In Part 1 I mentioned two options for installing Porteus v5.0 onto a USB: 1) using a fat32 formatted partition. 2) using two partitions – a smaller fat32 formatted partition plus an ext4 formatted partition. As most Windows users know, formatting a USB drive is limited to a size of just 32 GBs max when using fat32, which is why fat32 formatting is generally found on the smaller USBs.

Porteus Linux works great on a 32 GB USB…heck, the updated Porteus-CINNAMON-v5.0-x86_64.iso I downloaded this morning was just 359 MBs…1 MB smaller than the 360 MB one I got a few days ago. No *BLOAT* on Porteus Linux! I’ve recently tested it on a 16 GB USB wid no problems ‘n plenty of room. I even formatted that 16 GB USB wid Two Partitions – a fat32 plus ext4 partitions.

Both NTFS & Ext4 formats are a lot faster than Fat32. NTFS & Ext4 formats can also work on bigger SSD & NVMe drives.

  • In Linux, fat32 partitions are mainly for EFI/UEFI bootable partitions and/or creating ‘Live‘ bootable USBs on.

Here is the Official Porteus Installation Guide, which I have stopped using, but had found it useful back when I first started testing it. Their Forum is probably the best source for quick and helpful information. The actual Porteus Home page seems to run behind its Forum, but there are also helpful info, info about, pics, links, etc. there.

Username for root is root and password is toor. User name for guest is guest and password is guest.

Porteus 5.0 on a Fat32 USB

The following pics ‘n info are from my 1st Porteus post: Porteus 5.0-rc3: Install to USB + create a savefile.dat container + add Firefox – ‘Special *PURPOSE* Linuxes‘.

When booting into a newly installed fat32 Porteus OS you will see this – ‘Changes are not saved‘:

Porteus doesn’t automatically save sessions, settings, etc. in the fat32 format so you need to create a savefile.dat container.

Porteus SaveFile Manager:

The Porteus SaveFile Manager is under System. Open it and you get this:

We want to create a new savefile…click it.

There’s more before that fat32 only partition method gets done. That post is from 3/31/2022 ‘n I have learned a lot about Porteus since then. However, we are only going to use this new fat32 ‘Live‘ Porteus 5.0 USB to create fat32 + ext4 partitions on a Target drive, and don’t need a savefile.dat container to do that.

If you want to keep that USB for testing, then the Porteus 5.0-rc3: Install to USB + create a savefile.dat container + add Firefox – ‘Special *PURPOSE* Linuxes‘ post shows the final steps for that savefile.dat container.

BTW, installation info on that post is tougher than my new fat32 + ext4 partitions method, IMHO. That savefile.dat container doesn’t need to be created if you are using an ext4 partition.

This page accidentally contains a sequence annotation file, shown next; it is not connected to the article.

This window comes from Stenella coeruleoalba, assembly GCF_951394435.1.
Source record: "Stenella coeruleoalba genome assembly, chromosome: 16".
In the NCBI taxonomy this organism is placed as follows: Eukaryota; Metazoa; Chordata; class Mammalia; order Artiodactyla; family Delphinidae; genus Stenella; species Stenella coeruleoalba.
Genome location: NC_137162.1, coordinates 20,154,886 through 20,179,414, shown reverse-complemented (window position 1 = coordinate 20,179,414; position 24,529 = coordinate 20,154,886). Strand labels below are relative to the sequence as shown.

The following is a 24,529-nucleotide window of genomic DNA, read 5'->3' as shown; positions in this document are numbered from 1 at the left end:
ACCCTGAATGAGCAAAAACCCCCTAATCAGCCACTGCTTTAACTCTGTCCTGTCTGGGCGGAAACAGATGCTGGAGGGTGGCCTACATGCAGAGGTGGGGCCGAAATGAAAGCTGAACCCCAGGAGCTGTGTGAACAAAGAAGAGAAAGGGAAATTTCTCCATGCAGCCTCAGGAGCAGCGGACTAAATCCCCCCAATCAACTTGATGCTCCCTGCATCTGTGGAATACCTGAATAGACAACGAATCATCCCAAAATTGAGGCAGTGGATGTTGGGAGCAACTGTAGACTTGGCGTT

I need to clean up the Porteus Linux page to reflect this new Porteus v5.0 ‘n my new knowledge on Porteus. UPDATE: Done! 😉 Yeah, did it right after writing that line.

I use Win 11 Pro as my primary OS, but Porteus & Sparky & Fedora are my three main secondary OSes – tho Porteus is my main ‘Working‘ Linux OS. In Linux, if I want a really sloooow 250 GB SSD, then I open GParted ‘n format the whole ‘Thang in fat32. Wasteful, but can be done wid Linux.

For Windows users looking for a secondary Linux OS, they probably don’t have a GParted USB, or any other method of formatting a USB or other drive wid ext4. This is why, in Part 1, I offer some steps ‘n these two pics – Pic 1 & Pic 2 – on how to create a fat32 ‘Live‘ Porteus USB.

We are now getting ready to use that new fat32 ‘Live‘ Porteus 5.0 USB to prep a Target USB (or other drive) *AND* then to install Porteus v5.0 onto the newly prepped Target drive – *USING* the same ‘Components‘ (folders) that are located on that new fat32 ‘Live‘ Porteus 5.0 USB!

Porteus 5.0 on a Fat32 & Ext4 USB

Using the new fat32 ‘Live‘ Porteus 5.0 USB, plus its GParted app, we’re going to prep a 128 GB SanDisk Ultra Fit USB Target drive. You could use a SSD or different size USB as your Target drive, but make sure that the fat32 partition is around 350-360 MBs…that’s my recommendation and not the Official Porteus guide (not sure what theirs is?). Make the rest ext4. Like this:

Now we’re going to open the new fat32 ‘Live‘ Porteus 5.0 USB. Then in new windows, we’re going to open the new 377 MB fat32 partition & the new 123 GB ext4 partition of the 128 GB SanDisk Ultra Fit USB we just prepped. Like this:

We’re going to be copying and/or dragging ‘n dropping some important folders, so I try to get the windows set up for easy moving.

Next, we’re going copy and/or drag ‘n drop the EFI & boot folders from the fat32 ‘Live‘ Porteus 5.0 USB to the 377 MB fat32 partition we just created on the Target 128 GB USB. Then, we’re going to copy and/or drag ‘n drop the porteus folder from the fat32 ‘Live‘ Porteus 5.0 USB to the 123 GB ext4 partition we just created on the Target 128 GB USB. Like this:

That’s it…we have now created a final installation of Porteus 5.0 on our Target drive, by using the EFI, boot, and porteus folders that were located on the fat32 ‘Live‘ Porteus 5.0 USB. Porteus is extremely flexible for a Linux OS.

At this point, I shutdown the fat32 ‘Live‘ Porteus 5.0 USB, and get ready to try the new Porteus 5.0 installation on Fat32 & Ext4 partitions.

Will add this post to the Windows 11 & Porteus Linux & Special *PURPOSE* Linuxes pages…

to be continued.